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Division and unity: Cinema in the Middle East Round-table

The round-table discussion “Division and Unity: Cinema in the Middle East” took place on Tuesday, November 18th at Stavros Tornes theatre, as part of the 49th Thessaloniki’s International Film Festival spotlight on Middle Eastern cinema. According to Dr. Hassan Βadawy, professor of History and Archeology of Aristotle University of Thessaloniki, Middle East is a land of extremities, of faith in faithlessness, of being dogmatic about being non-dogmatic. ‘The major question for filmmakers from the Middle East is whether they can detach themselves from the current political situation or if they will reflect this reality of oppositions and contradictions in their work. Truth is something different than reality. Truth for the Middle East is that there is one god, one race, one man. Cinema should subvert itself and from the representation of reality move on to the presentation of man’s nature beyond color, race and dogma’.

Annemarie Jacir, director of the film Salt of this sea said: ‘My work is based on instinct and my films are for the public. Having experience living in Palestine, I cannot but always keep in mind that the country is under occupation and that three generations of people have been forced to become refugees since 1948. I feel responsible towards the people of Gaza that are starving and live without water or electricity’.

‘When lives are at stake, cinema adapts to the circumstances’, pointed out Panicos Chrysanthou, Cyprian director of the film Akamas. For him Cyprus is Middle East’s little sister where fanaticism, nationalism and human ambition have also led to conflicts. The history of Cyprus’ tragedy has a lot in common with Greek tragedies, according to Chrysanthou, since every abuse has its price. ‘It is hard to make films that deal with taboos. In a politically passionate society, being critical and talking about peace may cause animosity’.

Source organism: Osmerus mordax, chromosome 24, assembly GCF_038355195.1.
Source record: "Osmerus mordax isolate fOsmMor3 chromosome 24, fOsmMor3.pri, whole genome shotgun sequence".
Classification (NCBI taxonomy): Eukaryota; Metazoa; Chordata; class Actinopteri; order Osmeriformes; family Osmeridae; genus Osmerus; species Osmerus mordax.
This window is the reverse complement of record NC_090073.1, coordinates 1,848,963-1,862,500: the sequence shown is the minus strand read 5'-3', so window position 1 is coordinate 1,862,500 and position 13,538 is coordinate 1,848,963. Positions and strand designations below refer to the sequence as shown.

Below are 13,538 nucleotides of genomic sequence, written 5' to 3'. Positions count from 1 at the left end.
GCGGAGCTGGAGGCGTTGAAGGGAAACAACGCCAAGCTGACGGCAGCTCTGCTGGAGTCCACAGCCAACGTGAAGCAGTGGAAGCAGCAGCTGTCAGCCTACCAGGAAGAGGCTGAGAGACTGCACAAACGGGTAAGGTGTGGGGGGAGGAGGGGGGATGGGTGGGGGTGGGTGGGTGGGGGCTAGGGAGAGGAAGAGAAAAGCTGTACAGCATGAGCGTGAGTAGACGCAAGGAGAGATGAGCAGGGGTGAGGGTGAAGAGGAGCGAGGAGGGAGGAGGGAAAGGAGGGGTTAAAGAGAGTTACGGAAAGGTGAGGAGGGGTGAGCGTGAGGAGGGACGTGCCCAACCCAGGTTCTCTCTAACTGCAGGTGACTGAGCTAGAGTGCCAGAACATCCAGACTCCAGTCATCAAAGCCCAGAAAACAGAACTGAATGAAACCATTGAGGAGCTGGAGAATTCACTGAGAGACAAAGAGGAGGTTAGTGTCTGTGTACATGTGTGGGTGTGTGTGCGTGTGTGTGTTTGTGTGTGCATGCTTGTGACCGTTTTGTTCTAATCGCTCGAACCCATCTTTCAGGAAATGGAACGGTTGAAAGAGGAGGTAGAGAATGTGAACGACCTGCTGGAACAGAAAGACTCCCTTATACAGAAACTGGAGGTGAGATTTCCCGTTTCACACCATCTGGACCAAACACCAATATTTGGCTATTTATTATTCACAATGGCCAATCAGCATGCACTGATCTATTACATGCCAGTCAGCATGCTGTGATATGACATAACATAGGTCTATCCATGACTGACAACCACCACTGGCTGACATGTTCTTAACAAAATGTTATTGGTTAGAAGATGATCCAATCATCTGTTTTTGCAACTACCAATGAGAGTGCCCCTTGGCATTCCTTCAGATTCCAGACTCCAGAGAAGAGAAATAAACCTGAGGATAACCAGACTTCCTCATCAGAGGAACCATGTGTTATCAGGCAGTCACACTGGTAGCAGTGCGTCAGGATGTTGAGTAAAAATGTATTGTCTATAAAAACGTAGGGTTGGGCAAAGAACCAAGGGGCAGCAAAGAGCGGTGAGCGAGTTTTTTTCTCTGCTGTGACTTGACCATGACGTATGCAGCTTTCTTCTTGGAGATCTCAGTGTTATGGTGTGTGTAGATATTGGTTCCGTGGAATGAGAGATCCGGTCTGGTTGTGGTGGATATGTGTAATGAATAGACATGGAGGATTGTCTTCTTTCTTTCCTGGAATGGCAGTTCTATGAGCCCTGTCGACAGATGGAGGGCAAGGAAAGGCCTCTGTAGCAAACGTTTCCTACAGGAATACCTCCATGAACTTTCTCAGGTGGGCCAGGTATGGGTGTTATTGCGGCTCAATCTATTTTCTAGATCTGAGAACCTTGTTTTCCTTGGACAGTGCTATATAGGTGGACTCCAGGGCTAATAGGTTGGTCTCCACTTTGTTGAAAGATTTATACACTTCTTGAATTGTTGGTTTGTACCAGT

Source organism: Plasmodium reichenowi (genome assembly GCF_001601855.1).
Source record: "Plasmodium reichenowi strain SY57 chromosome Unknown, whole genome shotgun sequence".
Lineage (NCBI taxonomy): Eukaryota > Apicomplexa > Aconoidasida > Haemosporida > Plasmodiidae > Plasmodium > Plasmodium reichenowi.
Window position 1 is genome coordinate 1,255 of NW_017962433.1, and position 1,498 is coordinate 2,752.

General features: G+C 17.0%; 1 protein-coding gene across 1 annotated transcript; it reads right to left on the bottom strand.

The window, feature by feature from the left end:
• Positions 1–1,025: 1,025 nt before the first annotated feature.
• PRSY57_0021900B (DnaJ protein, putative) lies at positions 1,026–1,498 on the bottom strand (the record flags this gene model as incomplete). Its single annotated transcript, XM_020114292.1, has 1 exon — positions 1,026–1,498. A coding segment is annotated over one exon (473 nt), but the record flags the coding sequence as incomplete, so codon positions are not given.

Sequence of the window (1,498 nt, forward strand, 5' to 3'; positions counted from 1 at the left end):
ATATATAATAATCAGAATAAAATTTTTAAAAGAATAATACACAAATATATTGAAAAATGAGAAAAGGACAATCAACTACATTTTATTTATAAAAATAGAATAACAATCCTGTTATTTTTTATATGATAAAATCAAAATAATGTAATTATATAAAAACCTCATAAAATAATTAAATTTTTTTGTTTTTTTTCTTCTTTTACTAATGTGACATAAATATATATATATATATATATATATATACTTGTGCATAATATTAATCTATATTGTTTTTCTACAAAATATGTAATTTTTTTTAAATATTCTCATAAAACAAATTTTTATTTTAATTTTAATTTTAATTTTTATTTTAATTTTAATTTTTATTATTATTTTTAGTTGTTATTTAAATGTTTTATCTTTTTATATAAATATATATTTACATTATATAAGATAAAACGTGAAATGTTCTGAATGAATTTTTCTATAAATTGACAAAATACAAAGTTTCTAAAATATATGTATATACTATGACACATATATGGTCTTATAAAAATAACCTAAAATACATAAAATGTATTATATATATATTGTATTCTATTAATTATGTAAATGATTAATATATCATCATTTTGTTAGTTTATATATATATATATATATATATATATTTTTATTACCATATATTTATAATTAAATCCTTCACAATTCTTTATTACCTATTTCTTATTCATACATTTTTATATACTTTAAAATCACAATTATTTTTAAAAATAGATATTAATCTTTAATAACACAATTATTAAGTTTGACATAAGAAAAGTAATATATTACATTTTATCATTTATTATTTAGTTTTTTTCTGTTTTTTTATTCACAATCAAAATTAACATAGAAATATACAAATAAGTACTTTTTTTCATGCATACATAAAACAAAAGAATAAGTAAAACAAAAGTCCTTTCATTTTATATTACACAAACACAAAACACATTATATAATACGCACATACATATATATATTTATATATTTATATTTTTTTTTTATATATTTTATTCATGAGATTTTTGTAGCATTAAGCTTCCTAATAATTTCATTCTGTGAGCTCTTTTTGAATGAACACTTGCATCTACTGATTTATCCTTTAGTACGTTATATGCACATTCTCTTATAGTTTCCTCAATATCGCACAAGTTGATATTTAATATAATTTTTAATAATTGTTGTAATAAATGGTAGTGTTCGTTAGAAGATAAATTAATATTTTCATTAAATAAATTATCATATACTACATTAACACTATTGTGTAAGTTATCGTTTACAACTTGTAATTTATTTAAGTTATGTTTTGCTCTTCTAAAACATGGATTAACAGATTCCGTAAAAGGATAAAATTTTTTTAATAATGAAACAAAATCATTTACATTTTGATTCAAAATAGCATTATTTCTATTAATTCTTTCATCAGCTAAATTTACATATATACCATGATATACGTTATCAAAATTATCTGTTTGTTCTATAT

Is it possible for a producer to work on a film that goes against his political views? That was the question asked to producers Ossama Bawardi and Marek Rozenabum. ‘Politics affects everyday life and cinema cannot be irrelevant to life’, said Palestinian Ossama Bawardi. ‘The starting point of every film is our personal judgement of reality’. ‘I would never work on something I object to, I set limits to what I do’, commented Israeli Marek Rozenabu.

Being an Israeli citizen, Ossama Bawardi faces the dilemma of accepting the Israel government’s funds or not. ‘I work with a director who is funded by Israel. Politics controls us and protects itself. While working with Israel‘s funding on a Palestine film, you have to change what you really want to say’. Marek Rozenabum expressed his disagreement: ’Censorship does not exist. Every Israeli citizen – Palestinian or not –who pays his taxes has the right to receive a fund’.

‘It is hard to be sure about the truth. For me criticism is based on my own subjective point of view’, said the Israeli film reviewer Dan Fainaru, when asked if his reviews are influenced by politics. ‘I prefer films which are not promoting a ready-to-wear truth regardless if I agree with it or not’.


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About Thessaloniki

Mcmahon Vanessa

Vanessa McMahon Covered the 13th and 14th, and 16th edition.
Catherine Esway has covered the 12th edition of Thessaloniki Documentary Festival
Cécile Rittweger covered the  11th Thessaloniki Documentary Festival

Christine Marik's reported from 49th Thessaloniki International Film Festival
Past coverage from the 10th Thessaloniki Documentary Festival by Bruno Chatelin.

Through its tributes, it focuses both on discovering filmmakers with a unique cinematic point of view, and on the internationally recognized for their contribution to documentary.

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